Brahman Naman is Q’s most accessible film
(In)famous Cult director Qaushiq Mukherjee’s camera tries to find a way to get a glimpse of inside the skirt of a pass out girl after bacchanalian party. One of the Brahman guys holds a camera, while other tries to adjust the skirt of the girl to get the perfect snap. But all the effort goes futile due to their cowardice, while they shamelessly & hypocritically put the blame to their moral values owed to their ‘Brahmin’ caste. If you can’t digest this, then Brahman Naman is not for you.
Q’s Brahman Naman is the s*x comedy done right. It is the most accessible film to date if you could overlook three different but unique ways of masturbation techniques and one ‘lollipop’ scene. But still, be warned, it is by virtue of both, the genre and the film-maker, that the film has perverted elements. And caste-ism jokes like ‘In Brahman tradition, one would conjoin with the servant classes in order to transfer our sins to them, because they are f***ed anyway‘, which will easily offend non-Brahmans (that is like almost everyone).
We meet three cocky, sexually repressed, relatively harmless “Brahman” boys, Naman (Shashank Arora), Ajay (Tanmay Dhanania) and Ramu (Chaitanya Varad), who could put Wikipedia to shame with their ocean of knowledge.
These boys are geeky, far from good looking, young quizzer boys who think that drinking is equivalent to f***ing, because they could never get laid, and that (losing virginity) is the one thing they crib most about in the film.
Recall your own old school days, when talking to a ‘good looking hot chick’ used to be a virtual sexual manifestation. Yeah, right, that is through what these guys are going, except that these boys are intelligent and you are not. Just to console their Cocoon of ego, Naman quotes, “A man of wealth has many enemies, while a man of knowledge has many friends.“
Though a little inconsistent, Q shows prowess in attention to detail and writing that is offensive, humorous, and every other line quotable. Just observe how even a mattress commercial is sexualized in Naman’s mind.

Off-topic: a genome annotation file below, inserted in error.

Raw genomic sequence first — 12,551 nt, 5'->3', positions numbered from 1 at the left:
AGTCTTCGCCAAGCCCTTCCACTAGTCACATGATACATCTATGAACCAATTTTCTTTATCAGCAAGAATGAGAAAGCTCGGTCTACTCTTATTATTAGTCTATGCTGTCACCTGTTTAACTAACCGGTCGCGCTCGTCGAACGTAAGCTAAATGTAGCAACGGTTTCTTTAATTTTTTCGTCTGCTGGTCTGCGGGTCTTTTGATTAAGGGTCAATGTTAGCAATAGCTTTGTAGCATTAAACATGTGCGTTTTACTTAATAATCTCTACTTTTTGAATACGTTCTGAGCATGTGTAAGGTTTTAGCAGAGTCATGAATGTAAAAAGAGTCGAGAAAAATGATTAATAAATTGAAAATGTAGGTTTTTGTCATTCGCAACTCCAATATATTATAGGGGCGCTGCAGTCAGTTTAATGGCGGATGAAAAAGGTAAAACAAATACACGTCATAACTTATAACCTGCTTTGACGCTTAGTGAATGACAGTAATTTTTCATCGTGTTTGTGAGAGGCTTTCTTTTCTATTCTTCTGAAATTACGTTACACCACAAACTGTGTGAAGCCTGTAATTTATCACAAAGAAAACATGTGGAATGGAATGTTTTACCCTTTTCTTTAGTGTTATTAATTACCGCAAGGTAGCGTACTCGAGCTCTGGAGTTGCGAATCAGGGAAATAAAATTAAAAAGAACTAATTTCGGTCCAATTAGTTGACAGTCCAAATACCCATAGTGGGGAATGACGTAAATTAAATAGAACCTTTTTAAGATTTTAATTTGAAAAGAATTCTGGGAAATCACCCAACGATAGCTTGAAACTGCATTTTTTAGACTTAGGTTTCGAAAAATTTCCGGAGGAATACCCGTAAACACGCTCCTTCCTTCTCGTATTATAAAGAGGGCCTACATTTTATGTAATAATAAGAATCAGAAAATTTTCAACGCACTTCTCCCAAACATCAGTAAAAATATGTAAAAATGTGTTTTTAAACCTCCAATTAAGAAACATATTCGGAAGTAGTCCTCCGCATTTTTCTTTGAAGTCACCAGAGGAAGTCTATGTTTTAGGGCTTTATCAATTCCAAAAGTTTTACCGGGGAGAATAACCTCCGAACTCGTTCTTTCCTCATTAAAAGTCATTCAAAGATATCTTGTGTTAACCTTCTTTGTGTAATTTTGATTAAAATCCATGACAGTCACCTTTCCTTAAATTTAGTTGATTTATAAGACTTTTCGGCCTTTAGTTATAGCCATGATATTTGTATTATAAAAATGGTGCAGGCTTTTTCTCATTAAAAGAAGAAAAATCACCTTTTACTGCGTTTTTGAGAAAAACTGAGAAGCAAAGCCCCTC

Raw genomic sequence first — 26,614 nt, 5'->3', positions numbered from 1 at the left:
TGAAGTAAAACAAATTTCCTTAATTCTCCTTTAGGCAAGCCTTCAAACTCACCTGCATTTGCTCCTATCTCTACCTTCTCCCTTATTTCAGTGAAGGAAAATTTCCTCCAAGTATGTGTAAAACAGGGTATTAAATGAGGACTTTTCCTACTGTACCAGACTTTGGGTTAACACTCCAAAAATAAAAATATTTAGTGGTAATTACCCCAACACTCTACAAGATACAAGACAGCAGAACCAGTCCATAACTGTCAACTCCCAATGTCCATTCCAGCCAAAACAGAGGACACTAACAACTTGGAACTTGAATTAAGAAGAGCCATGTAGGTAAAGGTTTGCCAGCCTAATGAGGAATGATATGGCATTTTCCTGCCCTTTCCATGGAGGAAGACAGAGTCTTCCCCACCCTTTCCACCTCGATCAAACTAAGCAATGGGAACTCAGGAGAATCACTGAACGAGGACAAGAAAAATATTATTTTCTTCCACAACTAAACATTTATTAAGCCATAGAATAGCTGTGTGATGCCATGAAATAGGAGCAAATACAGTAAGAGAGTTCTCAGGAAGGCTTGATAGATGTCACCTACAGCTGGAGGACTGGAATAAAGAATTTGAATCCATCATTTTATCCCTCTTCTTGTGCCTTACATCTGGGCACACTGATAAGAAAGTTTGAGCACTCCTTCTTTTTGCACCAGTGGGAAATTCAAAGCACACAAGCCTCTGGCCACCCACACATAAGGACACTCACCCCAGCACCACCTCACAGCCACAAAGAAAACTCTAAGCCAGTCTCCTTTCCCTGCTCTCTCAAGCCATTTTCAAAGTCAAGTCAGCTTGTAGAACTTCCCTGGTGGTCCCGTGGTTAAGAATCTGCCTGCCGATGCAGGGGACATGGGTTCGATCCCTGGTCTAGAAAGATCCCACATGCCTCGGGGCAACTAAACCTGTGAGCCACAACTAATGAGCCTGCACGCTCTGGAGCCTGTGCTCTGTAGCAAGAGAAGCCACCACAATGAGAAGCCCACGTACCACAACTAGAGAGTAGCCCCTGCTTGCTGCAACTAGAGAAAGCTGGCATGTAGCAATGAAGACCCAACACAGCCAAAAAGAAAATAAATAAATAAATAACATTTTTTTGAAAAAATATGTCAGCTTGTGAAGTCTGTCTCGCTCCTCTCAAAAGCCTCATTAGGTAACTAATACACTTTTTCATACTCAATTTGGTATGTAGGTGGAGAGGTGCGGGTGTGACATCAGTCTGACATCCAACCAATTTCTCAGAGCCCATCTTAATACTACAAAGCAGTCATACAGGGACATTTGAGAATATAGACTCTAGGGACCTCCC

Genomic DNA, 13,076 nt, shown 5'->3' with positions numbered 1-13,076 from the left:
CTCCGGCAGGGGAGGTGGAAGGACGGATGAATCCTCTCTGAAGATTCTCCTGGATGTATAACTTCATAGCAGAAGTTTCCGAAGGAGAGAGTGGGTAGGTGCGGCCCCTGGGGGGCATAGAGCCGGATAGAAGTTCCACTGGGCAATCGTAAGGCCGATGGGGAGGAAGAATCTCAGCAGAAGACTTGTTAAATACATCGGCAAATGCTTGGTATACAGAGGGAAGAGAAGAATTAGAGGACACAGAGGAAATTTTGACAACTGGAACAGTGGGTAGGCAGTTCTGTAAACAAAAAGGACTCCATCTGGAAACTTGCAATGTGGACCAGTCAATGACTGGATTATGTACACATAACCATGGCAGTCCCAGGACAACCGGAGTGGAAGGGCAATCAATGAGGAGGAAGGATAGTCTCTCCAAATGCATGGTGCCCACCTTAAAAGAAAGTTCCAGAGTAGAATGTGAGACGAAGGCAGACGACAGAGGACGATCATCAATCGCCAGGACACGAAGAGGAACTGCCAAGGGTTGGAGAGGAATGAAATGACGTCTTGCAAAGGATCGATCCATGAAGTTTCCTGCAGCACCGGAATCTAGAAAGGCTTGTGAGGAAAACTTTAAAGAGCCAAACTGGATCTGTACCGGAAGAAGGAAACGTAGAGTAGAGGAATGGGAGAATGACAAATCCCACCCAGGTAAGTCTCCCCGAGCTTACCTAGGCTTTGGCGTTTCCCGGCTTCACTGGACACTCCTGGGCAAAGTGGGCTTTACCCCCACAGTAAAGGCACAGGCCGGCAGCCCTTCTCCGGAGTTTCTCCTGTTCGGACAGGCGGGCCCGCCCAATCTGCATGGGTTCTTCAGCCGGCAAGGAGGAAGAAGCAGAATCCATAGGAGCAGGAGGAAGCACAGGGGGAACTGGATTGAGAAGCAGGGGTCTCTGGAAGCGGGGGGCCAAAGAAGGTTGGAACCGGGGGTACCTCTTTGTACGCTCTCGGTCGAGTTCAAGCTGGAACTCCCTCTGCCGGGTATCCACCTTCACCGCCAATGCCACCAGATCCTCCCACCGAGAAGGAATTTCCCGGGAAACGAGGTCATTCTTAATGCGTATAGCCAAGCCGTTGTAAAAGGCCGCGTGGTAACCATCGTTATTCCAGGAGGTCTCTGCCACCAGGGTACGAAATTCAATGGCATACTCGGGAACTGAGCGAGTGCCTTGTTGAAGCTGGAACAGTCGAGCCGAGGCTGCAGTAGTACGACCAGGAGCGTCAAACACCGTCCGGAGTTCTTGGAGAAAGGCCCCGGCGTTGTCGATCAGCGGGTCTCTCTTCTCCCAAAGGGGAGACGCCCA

Q sets the story in the mid-80s, definitely after 1983 as we see Kapil Dev holding the World cup in one of the blink and miss scene, and he effortlessly transcends us in that era. What is even more commendable that how he avoids all the modern slang and hippie terms to render authenticity to it.
He paints the canvas of school quite traditionally balancing geeky but pervert boys group with the set of rich and cool guys acing in sports who always get the girls. They are lead by the character Ronnie played by Sid Mallya who practically plays himself and doesn’t disappoint in his role.
The only time when quizzer boys get aggravated is during the confrontation with Ronnie because Ronnie gets hot chicks which seem unattainable for them. This exasperation leads to their first jaunt to pussy-land of their locality, but soon they realize they are good for ‘Trivia’ only.
Brahman Naman is an ode to the adolescent curiosity of any generation. Curiosity about drinks, drugs, ‘Trichinopoly cigar’, and most importantly; curiosity for sexual fantasies, s*x, and p**n.
It is a one step up from what Bollywood serves with the dash of intellectual writing bordering on being pretentious as fcuk and obnoxious enough to turn you off if you take it pensively.
Read about Q’s Gandu
In one of the scenes, our three nerdy rascals lecherously ogle at voluptuous and beautiful ‘Christian’ girl Rita (played by Subholina Sen), while Alabama Song (Whiskey Bar) by The Doors is played in the background. Q’s vision of 80s teenage is more or less similar like ‘Rita’; It looks raunchy from its outset, but we don’t get to know anything beyond that. But, thankfully his selection of the soundtrack is phenomenal in Brahman Naman.
Cast: Shashank Arora, Tanmay Dhanania, Chaitanya Varad
Director: Qaushiq Mukherjee
Running Time: 95 minutes